The Lincoln Star from Lincoln, Nebraska on November 3, 1963 · Page 37
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The Lincoln Star from Lincoln, Nebraska · Page 37

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Lincoln, Nebraska
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Sunday, November 3, 1963
Page:
Page 37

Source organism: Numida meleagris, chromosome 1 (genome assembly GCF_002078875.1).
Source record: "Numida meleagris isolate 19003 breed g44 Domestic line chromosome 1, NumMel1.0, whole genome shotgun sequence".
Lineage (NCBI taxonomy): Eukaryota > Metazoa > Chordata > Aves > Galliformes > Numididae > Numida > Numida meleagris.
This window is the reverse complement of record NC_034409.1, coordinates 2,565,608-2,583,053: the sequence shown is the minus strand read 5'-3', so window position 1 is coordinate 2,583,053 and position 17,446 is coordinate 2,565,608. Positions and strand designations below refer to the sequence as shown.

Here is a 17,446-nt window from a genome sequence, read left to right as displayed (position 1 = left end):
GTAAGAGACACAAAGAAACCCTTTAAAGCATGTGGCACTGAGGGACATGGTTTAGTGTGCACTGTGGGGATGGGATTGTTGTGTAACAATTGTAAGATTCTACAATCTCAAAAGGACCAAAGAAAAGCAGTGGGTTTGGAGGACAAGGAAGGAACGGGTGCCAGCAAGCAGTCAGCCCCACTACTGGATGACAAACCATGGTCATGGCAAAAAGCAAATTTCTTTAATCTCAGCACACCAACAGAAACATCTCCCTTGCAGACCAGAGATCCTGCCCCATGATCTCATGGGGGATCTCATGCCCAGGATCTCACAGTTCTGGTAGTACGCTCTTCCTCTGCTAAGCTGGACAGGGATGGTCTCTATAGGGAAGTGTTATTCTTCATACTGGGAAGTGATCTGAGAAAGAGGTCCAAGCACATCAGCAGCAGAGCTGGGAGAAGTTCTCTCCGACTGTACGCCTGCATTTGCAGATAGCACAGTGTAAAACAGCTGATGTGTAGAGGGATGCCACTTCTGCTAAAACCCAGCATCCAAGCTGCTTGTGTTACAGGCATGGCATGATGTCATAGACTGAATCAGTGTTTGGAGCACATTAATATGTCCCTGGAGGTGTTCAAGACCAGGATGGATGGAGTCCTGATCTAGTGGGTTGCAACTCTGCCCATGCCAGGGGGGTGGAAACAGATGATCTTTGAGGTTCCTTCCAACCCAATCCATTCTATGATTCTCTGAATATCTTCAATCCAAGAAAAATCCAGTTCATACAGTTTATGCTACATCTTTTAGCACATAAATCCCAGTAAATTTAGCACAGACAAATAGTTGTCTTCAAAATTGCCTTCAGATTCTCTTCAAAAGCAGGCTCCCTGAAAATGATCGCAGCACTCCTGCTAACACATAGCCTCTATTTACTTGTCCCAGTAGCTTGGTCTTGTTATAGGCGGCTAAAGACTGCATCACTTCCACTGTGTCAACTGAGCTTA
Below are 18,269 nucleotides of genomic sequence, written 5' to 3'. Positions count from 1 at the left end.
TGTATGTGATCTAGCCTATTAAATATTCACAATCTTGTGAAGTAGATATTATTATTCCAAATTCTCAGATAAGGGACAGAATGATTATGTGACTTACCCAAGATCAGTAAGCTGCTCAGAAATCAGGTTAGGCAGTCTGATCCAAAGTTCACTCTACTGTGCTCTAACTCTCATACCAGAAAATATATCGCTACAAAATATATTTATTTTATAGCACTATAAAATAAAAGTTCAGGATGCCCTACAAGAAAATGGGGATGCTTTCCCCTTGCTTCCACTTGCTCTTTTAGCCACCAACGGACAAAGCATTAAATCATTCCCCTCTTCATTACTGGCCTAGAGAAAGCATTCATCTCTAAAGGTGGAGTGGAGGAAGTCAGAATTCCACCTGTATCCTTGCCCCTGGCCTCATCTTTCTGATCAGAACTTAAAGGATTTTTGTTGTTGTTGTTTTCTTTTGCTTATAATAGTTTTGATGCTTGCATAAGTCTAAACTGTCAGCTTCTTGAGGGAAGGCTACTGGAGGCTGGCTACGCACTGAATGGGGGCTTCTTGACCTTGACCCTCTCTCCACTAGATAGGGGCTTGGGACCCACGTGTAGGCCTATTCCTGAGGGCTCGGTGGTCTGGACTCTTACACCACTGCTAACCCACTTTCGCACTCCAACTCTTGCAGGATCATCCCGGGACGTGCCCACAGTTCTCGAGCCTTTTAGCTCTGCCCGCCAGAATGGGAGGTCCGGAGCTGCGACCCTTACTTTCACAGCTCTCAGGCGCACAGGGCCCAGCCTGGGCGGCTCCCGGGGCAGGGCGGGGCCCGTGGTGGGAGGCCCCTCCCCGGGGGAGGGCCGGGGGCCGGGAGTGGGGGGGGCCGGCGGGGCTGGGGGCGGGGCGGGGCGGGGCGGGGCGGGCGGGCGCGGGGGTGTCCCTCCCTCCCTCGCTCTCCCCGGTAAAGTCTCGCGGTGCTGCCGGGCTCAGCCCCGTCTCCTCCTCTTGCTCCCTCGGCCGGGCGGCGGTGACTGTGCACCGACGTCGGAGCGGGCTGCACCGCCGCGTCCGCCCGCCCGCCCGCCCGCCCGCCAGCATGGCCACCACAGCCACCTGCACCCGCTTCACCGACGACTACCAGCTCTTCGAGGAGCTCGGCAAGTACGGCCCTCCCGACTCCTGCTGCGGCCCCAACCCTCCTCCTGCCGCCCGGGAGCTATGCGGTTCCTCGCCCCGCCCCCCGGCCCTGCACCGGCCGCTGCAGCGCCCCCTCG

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,T ' ' - * Scrimmage Line Boston—M Smith—N ^Touchdown Missouri’s Gary Lane fires a d Columbia, Mo —Nebraska coach Bob Devaney showed remarkable restraint in the dressing room when the subject of the officiating in Nebraska’s 13-12 victory over Missouri came up in the dressing room. The officials had a bad day in the sense there were a lot of debatable calls and Devaney and Missouri coach Dan Devine did a lot of debating with the men in the striped shirts. The officials were probably right on every call, but it was the kind of game in which situations came up to rile the fans and coaches. The biggest one came just before the half when no one knew for sure what down it was. Nebraska had the ball with a first down on the NU 33. Quarterback Dennis Claridge threw a pass to Willie Ross for a three yard loss. Then Ross ran around end for five yards, but a holding penalty nullified the play and it was second down on the Husker 17. Claridge then ran around the end for seven yards and a personal foul was called on Missouri. Nebraska got the gain of seven and a penalty against Missouri and the play was nullified. But after Bob llohn gained a yard and the dowm marker showed third down Missouri began to squawk. A long delay followed. The officials changed the down marker to fourth, then back to third. The explanation by the Big Fight’s director of officials, John Waldorf, who watched the game along with Big Fight commissioner Wayne Duke, was that the penalty came during the play and not between downs, hense the play was nullified. if the penalty had been called after the whistle blew, then the down would have counted. The officials also were too slow for the fans in calling an incomplete pass when a fumble followed and in calling a fumble on a dead ball. The only thing Devaney complained about was a penalty on a substitution for delaying the game. Devaney said normally they call a time out. As for the game itself, Devaney, who enjoyed a ride off the field, said it was typical in a way. “Fvery game we play we have to hammer it out before we can get anything done.” Devaney called Missouri quarterback Gary Lane a “fine” player and a “runner with good speed.” In defenslng the passing whiz, Devaney said they had to play him ioose when the Tigers were in a shotgun offense, that is with the quarterback back and the line spread. The Buskers also unveiled the shotgun for the first time as well as a quarterback draw. The quarterback draw, where the passer fades to pass then runs straight ahead, ironically was “stolen” from Missouri and proved to be a vital play in the Buskers’ next to last possession. “We watched Missouri run the quarterback draw in the films and we thought it was 1 Photos | I by ! Boh Gorham Web Bay Frank O'Neill ■mwmm a goon piay so we pul it in,” Devaney said. Missouri offered the Buskers plenty of passing room with an e i g h t-man front much of the afternoon, but the Buskers chose to take advantage of it in another way. Devaney said they were able to trap the Tigers with their eight-man front and this helped the running game which obviously was the difference. Devaney heaped praise on Claridge for his signal calling and on Johnson for the fine play at fullback and just about everybody. The only thing about the Buskers’ play which Devaney seemed to be displeased with was the fielding of punts which he described as poor. Be said that would take some checking over. * Asked if the club would be able to get out of the clouds to take on Kansas next week, Devaney said: “I hope these kids have enough common sense to play them one game at a time. Kansas will be out for revenge for sure.” The Buskers defeated Kansas 40-16 at Lawrence last season. Kecord Crowd At Missouri Columbia, Mo. — The crowd originally was announced at 52,000 for the Nebraska-Missouri game here Saturday. But Athletic Director at Mizzou, Don Faurot, said Vhat was impossible. After a check the number was changed to 50.500 which was still a record. The stadium was enlarged this year. . . . And Nebraska’s Kent MeCloughan steals it to shut off Missouri’s last bid in the fourth quarter. *k'UMlimHllimil!llllll AlllllllllllllllllllllllllllllllllMIHIMIIIIIIIIIIIIIIIIIIIIIIIifll flllllllllllHIIIIIIHIIIIIilllllinillllllllllllllllllllllllllllSIPli llllllllllllllllllllllilllllllllll! |III|||||!I!IIII!IIIIII!I1IIIIHIIIS|||IIIIIIIIIIIIIIIIIIIIIII!I]|!I!! lllllllllltttlllt!MflllllN|IIIIIUIIINtllllllllllHtlllllHI1ll1fl1 IMIIIIIIIIIIIIIIIIIIIIVIIIIlltlltl IIIIIIIIIIIIIIIIIIIIIIIIIIIIM!!!"llllllllllllltllllllllllltllMliir fllllllllll^ W* ................... _ _ __ _ . § Tigers’ Fourth-Quarter Comeback: a 52-Yard Scoring Pass Missouri rallied in the fourth quarter with this touchdown pass from Gary Lane to Ken Boston, who outsprinted the Husker secondary to make the score 13-12. Top Officials In Press Box Columbia, Mo. — The top Big Eight officials were press box occupants for the Missouri-Nebraska contest. Big Eight executive director Wayne Duke and supervisor of officials John Waldorf attended the key Big Eight tilt. Duke will be in L i n c o 1 n next Saturday for the Kansas-Nebraska game. 7 Pro Scouts Watch Huskers Columbia, Mo. — Scouts from seven professional teams — five from the NFL and two from the AFL — viewed the Missouri-Nebraska game. The St. Louis Cardinals, New York Giants, Philadelphia Eagles. Minnesota Vikings, San Francisco 49ers, Kansas City Chiefs and Buffalo Bills were here to look for future pro prospects. Husker Harriers Lose al Missouri Columbia, Mo. — The Uni- ersity of Missouri cross eoun- lv team defeated Nebraska Saturday morning 15-47 as Robin Lingle set a record pace of 14:46.1 over the three mile course. The Tigers raced to a clean sweep, taking the first six places. The results: 1. Robin Lingle, M\ 14:4*». 1: 2. Roy Bryant, M. 15:15; 3. Randy Holt, M, 1 >:20; 4, Harold Topper. M, 15:27; 5. Darryl Muhrer. M, 15:31; 6. Jerry Mathis, M, 13:39; 7. Peter Scott. N. 15:43; 8, Tarry Toothakor, N, 16:21; 9, Stewart Tucker. N. 16:25; 10. Ray Nethea, M, 16:26: 11, Jim Wendt, N, 16:53; 12, Tucker Lillis. N, 16:55. iiiitiiiiitfiiiiiiiiiit iiiiiiiiiiiiiiiimiiniiniiiiiii imiiiiimmiimiiiiiimiim imiiimiiiiiiimiimiiii'itii iiiiimmiiiniiminnmmii iiiiiiiiiiiiiiiiiiiniiiiiii'; Last Bid Turned Back November 3, 1903 ______________________LINCOLN St NOW JOI HWI, \M> M \H 3D Devaney Unruffled by Officiating rtson Olivet - M Boston—M RUDY JOHNSON: Here’s Start of His Great Day Against Tigers m Cornhusker Rudy Johnson dodges two Tigers, then one halts him after a 32-yard gain. First-quarter run started Johnson on his way to 126 yards gained for the day.